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Comment: Re:MOAR. SQAR. METRES! (Score 1) 126

by h4x354x0r (#38946299) Attached to: MIT Envisions DIY Solar Cells Made From Grass Clippings
I totally agree this advances knowledge and technology in a general sense, and that's a Good Thing. Just because this isn't feasible as-is, it might still become an important building block for something that is. I certainly still support continuing to spend money on this line of research! So despite the un-Slashdot-ish nature of saying this... point well made. On the point of the viability of one-offs, I'll point out there is one other very important aspect of plant life that we should be trying harder to harness / emulate: energy conservation.

Comment: Re:MOAR. SQAR. METRES! (Score 1) 126

by h4x354x0r (#38944367) Attached to: MIT Envisions DIY Solar Cells Made From Grass Clippings
Conventional solar panels are averaging about 15% efficiency; 150 times more efficient than this new source. That's an awfully big gap to make up, and I don't believe the efficiency of conventional panels is going to stop so this other technique can catch up. With conventional solar panels, we'd need to cover nearly 5% of our landmass with them to completely replace all other sources of energy. With this new technique, 100%+. There's a difference in feasibility. I'm not totally knocking the idea; if you could get the grass clippings panels up to even 1.5% efficiency, and the cost down to 10% or less compared to conventional panels, and you've got the space to put it... why not? It will still do the job just fine. But I doubt this new technique can comonly meet all 3 of these criteria simultaneously. It will have very limited applications.

Comment: MOAR. SQAR. METRES! (Score 3, Informative) 126

by h4x354x0r (#38943209) Attached to: MIT Envisions DIY Solar Cells Made From Grass Clippings
The continental US receives about 192,000 Exojoules of solar irradiance per year. We currently use about 91 Exojoules of energy from all sources. At .1% efficiency, and calculating extra for peak needs, intermittency, and transmission losses, we would have to cover nearly 100% of our continental land mass with this stuff to replace our current energy sources. Seems to me like smoking the other kind of grass really is a better deal.

Comment: Orthopedics are pissed (Score 1) 478

by h4x354x0r (#37431510) Attached to: Maine School District Gives iPad To Every Kindergartner
No, iPads won't do a darned thing to help education unless someone really understands how to exploit the platform. For those in the education industry, this number is close to zero. But I'm all for them anyway, because they aren't shown to damage education much, either, and... if it can reduce the weight of a backpack otherwise full of dead tree books and reduce the orthopedic strain on small bodies, that's a good thing.

Comment: Re: You're absolutely right (Score 1) 293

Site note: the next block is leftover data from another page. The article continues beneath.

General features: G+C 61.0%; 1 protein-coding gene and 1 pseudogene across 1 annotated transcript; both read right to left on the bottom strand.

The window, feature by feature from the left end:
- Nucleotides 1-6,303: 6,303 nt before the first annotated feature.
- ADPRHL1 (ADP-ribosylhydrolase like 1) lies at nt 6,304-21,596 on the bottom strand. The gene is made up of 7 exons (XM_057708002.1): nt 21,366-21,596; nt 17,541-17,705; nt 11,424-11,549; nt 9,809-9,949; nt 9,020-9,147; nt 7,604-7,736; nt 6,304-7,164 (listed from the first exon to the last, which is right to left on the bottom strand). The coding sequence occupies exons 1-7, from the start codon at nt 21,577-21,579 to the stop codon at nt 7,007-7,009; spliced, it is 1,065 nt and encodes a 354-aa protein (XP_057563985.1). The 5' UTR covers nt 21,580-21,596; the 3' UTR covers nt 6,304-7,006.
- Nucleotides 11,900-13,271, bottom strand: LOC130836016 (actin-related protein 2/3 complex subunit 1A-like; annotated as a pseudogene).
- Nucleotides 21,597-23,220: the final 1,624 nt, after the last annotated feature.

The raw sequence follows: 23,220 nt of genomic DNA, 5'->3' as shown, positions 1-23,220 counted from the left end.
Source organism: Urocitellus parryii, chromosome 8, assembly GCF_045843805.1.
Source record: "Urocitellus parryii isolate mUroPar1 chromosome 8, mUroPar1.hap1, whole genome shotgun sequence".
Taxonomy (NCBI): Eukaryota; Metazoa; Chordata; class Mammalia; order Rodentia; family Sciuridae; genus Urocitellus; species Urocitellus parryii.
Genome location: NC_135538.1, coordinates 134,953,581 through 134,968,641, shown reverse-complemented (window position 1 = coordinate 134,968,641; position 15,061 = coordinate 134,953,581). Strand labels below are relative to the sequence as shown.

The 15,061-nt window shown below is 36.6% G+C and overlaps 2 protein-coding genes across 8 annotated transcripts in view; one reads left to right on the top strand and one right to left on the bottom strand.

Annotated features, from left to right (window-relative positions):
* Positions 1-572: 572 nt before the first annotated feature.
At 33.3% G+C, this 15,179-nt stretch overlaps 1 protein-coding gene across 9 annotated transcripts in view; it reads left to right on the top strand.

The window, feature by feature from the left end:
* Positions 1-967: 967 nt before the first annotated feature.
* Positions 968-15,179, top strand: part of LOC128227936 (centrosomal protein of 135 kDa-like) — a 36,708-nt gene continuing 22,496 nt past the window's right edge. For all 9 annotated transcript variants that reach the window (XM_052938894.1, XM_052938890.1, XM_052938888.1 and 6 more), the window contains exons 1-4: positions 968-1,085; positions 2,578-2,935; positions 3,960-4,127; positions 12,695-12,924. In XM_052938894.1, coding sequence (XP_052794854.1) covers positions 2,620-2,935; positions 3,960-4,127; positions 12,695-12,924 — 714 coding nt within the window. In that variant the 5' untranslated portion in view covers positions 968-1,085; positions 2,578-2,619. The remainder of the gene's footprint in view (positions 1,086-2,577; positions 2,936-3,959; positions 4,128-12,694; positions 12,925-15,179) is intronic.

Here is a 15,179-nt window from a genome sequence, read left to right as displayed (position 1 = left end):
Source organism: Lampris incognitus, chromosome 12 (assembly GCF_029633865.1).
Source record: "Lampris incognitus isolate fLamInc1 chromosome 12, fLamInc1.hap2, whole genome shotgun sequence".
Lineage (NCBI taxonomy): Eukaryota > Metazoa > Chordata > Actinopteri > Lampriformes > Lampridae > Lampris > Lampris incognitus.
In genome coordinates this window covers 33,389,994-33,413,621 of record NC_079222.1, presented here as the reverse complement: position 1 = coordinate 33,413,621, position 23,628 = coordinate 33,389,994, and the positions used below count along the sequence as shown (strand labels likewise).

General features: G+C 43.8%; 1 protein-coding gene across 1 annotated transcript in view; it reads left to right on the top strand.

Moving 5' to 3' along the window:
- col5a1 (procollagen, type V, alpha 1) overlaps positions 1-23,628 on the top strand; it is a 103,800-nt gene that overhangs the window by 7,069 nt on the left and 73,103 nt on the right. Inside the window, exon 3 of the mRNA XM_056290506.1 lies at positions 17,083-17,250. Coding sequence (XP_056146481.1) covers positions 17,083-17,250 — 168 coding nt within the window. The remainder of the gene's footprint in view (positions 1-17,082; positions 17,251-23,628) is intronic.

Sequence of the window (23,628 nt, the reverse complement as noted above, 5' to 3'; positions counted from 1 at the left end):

by h4x354x0r (#35389264) Attached to: Google Cars Drive Themselves, In Traffic
A lot of people are employed driving vehicles. They are very expensive per hour. Goodbye! The upside? Automation would reduce cargo speeds to optimum fuel efficiency because doing so wouldn't actually burn up anyone's expensive time. Computer controlled throttle on regular engines already beat the snot out of hybrids for fuel savings. I think there's a 25% energy savings in there, ripe for the taking. But yeah, it'll be a major social and economic game changer.

Comment: A 25%+ reduction in fuel use (Score 1) 293

by h4x354x0r (#35386922) Attached to: Google Cars Drive Themselves, In Traffic
which would easily be attained by an automated transportation system, is nothing to sneeze at. Or 30,000 fewer US highway deaths per year. Or a reduction of 3-5 Million ER Trauma admittances per year (if you want to see medical costs go down). There's no technical reason we couldn't have a completely automated transportation system in the next 15 years, except for the fact that the US couldn't even switch to Metric. But yeah, because there would probably still be a few thousand (instead of 36,000) deaths per year, it simply wouldn't be good enough. Go figure.

Comment: E-Magazine Reader (Score 1) 553

by h4x354x0r (#31554308) Attached to: 5 Reasons Tablets Suck, and You Won't Buy One
The iPad is an e-magazine reader. Same size as a physical glossy magazine, nice screen. They will get tossed on the coffee table just like magazines, too. That's really all it's designed to be, but leaving iPod functionality in there doesn't hurt anything. Magazine publishers could give these things away with a 2-year subscription, and probably come out nearly even compared to print production and distribution. I'm not saying the iPad will be a hit. I see shades of the Apple Cube here. But there is a business model behind it, and it's not the smartphone or the netbook business model.

Stellar rays prove fibbing never pays. Embezzlement is another matter.

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